It is the westernmost point of the European mainland

“Where the land ends and the sea begins,” this is how one of the most famous poets of Portugal, Luis Camoes (1524-1580), described the westernmost point of the European mainland, which we also managed to see at the end of March.

Until the 14th century, these windswept rocks and hills were believed to be the edge of the worldSource: 2019 4kclips / Shutterstock

If we also take into account the islands, then the westernmost point of Europe is located in Iceland, or further afield, part of the Azores belonging to Portugal. Flores Island on its western coast. But if we consider only the continent, the Cape of Rocks near Lisbon, i.e. Cabo da Roca, is the westernmost place. This is what this article is about.

If you’re staying in Lisbon, you can approach Cabo de Roca on Portugal’s west coast from Sintra, which is a 40-minute train ride away, or Cascais, known for the resorts of the wealthy – both places you should stop to look around for a while! We reached the westernmost point of the continent from Sintra, famous for its magical gardens and romantic buildings, which means another 35 minutes by bus, but fortunately the landscape is covered with lush vegetation, the villas along the way and the clothes fluttering in the wind in the windows provide plenty of admiration, so it passed 35 quickly min.

Cabo de RocaSource: Travelo

We hardly noticed it, and the buildings had already disappeared from our view, and a seemingly endless green landscape opened before us. Rolling hills covered in fleshy foliage could be seen in all directions, but not a single tree could be seen in the area. However, the greenish, sometimes dark blue of the ocean that appears in the valleys between the hills indicates that we have come to a picturesque place.

Colonies of Hottentot fig, a creeping plant with fleshy leaves, cover the hillsSource: Anastasiia Revutska / Shutterstock

We can already see from the bus that it is very windy, and the tourists hanging out in the area are almost weatherproof. By the way, this is also the reason why trees do not grow here, because most plant species cannot settle here due to the constant winds. The footpaths pass not through the foliage, but among the colonies of the Hottentot fig, a creeping plant with juicy, fleshy leaves. Native to South Africa, this plant escaped from a local garden three decades ago, and because it can withstand the harshest conditions, it has spread across the region. But the information booklet obtained from the tourist office at the bus station also mentions one of the plants endemic to the site, the broadleaf clove (Armeria pseudarmeria), which also grows well here because of the strong north and northwest winds, high humidity due to the proximity of the ocean, and frequent fog.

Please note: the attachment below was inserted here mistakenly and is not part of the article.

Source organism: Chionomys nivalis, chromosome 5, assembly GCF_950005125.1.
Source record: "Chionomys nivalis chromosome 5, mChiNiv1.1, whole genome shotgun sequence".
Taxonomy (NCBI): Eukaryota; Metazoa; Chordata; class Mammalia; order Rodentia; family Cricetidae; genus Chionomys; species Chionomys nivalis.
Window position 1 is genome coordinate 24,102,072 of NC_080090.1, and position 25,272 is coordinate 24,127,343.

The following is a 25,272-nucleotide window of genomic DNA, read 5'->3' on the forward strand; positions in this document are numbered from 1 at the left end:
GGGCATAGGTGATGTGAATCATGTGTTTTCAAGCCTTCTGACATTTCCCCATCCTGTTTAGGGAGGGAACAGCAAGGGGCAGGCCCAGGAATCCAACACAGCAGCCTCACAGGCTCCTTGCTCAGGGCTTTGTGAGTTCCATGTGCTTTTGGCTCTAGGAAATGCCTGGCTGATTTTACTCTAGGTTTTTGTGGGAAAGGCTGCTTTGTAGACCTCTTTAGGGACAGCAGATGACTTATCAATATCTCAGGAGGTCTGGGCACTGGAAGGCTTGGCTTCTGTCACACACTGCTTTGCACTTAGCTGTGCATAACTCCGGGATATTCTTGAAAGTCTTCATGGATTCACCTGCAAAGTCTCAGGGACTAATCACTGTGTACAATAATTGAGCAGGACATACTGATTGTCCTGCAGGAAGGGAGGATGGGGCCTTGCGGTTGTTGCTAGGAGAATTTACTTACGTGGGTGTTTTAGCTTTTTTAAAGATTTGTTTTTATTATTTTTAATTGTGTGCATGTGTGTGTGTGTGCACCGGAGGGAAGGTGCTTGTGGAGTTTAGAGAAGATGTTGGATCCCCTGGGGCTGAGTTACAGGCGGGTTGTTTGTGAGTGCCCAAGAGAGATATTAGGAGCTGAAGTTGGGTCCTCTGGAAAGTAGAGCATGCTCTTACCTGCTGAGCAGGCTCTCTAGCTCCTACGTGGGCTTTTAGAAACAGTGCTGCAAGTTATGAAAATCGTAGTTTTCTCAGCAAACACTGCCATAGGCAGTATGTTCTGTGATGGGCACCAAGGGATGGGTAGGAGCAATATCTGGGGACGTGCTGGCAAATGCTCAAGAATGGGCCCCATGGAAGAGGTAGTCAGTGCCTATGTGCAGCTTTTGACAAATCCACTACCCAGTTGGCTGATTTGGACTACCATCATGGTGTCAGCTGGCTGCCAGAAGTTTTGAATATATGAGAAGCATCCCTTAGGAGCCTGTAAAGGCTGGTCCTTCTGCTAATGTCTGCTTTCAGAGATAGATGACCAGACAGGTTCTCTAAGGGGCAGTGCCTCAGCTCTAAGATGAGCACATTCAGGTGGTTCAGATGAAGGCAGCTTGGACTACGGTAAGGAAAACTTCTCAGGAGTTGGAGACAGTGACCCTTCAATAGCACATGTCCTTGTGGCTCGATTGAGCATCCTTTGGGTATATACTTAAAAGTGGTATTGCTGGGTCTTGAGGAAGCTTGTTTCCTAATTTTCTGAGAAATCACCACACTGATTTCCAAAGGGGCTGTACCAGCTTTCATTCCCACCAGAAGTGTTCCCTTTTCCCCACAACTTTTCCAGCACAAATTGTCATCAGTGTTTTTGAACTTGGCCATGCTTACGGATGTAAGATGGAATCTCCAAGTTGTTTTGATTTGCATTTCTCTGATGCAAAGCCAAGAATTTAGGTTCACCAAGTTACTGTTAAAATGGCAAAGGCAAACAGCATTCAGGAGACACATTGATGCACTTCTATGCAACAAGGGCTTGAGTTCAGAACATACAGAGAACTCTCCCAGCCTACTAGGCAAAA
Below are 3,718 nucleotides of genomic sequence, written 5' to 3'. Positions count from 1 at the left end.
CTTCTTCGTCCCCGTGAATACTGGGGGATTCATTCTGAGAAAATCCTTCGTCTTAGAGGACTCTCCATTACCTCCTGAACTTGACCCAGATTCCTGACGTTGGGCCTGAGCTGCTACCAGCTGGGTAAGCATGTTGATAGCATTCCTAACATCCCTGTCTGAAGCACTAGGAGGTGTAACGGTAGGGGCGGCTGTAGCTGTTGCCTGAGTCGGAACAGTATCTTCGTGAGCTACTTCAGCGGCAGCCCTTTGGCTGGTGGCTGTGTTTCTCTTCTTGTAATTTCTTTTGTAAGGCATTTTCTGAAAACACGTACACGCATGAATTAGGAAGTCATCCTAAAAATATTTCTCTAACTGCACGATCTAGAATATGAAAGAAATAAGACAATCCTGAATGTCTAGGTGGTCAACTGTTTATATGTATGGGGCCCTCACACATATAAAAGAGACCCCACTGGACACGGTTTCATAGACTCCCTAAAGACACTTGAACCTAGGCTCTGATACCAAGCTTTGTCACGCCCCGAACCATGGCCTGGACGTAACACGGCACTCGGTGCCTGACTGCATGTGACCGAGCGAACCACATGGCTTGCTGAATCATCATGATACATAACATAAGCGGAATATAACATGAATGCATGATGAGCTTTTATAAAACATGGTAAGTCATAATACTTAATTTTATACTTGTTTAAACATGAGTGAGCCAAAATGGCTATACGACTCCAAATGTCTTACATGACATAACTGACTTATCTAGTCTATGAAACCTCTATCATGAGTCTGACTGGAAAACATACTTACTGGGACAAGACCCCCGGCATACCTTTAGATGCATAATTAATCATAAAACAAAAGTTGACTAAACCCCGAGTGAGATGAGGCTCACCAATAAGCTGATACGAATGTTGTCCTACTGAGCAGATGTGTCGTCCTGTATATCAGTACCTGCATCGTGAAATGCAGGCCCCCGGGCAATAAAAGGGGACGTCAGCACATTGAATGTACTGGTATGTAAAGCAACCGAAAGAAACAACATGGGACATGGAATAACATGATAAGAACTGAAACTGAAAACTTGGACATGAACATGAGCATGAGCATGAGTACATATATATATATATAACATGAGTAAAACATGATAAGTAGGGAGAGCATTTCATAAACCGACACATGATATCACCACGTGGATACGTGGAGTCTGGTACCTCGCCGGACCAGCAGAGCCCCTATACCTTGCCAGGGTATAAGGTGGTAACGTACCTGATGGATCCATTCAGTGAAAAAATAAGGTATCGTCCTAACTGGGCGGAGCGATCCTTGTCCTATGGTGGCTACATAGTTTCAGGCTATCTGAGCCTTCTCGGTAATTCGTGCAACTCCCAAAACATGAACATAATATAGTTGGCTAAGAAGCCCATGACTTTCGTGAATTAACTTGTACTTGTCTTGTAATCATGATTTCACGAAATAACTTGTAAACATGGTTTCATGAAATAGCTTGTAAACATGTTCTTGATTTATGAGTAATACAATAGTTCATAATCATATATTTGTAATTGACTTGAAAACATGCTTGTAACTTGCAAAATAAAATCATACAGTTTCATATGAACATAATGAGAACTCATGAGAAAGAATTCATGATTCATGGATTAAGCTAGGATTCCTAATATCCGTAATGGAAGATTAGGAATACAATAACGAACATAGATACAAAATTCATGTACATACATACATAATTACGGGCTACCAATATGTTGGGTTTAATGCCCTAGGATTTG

It is a short walk from the bus stop to the lookout point, where you can read the quote mentioned in the introduction on the monument. Land covered in green vegetation abruptly ends here, and barren rocks drop into deep blue waters. As I look down from behind the guardrail, the shimmering waters of the endless ocean open up to me almost 180 degrees. Our height is 150 meters, so the mass of water seems larger than if we were looking directly from the shore; An unforgettable sight as the water slowly ripples in the sunlight and then crashes against the rocks along the shore.

View from the restaurantSource: Travelo

These windswept rocks and hills were thought to be the edge of the world until the 14th century. Today we realize that America begins on the other side, but standing here still feels as if the world ends here. It’s not hard to imagine how the great geographical explorers of the 15th century felt when they set out on this huge, little-known body of water.

Fortunately, the slopes of Cabo da Roca haven’t been built up much, only here is a lighthouse from 1772, a café/restaurant, and the already mentioned tourist office. If we do not feel that a photo is sufficient evidence that we have been here, we can request a handwritten certificate from the Tourist Office. About 30 minutes is enough to look around, enjoy the ocean view, and take a few photos, but those who like to hike and bring appropriate windproof clothing should stay longer.

Praia da Ursa Beach is about an hour’s walk from Cabo da RocaSource: photoshooter2015 / Shutterstock

There are hiking trails in the north that lead to the beautiful rocky and sandy beaches of Praia da Ursa and Praia da Agrada, the former can be reached in one hour and the latter in two.

Cabo da Roca can be reached by bus between Sintra and Cascais, and both cities are definitely worth exploring. More information about transportation on this page You will find.

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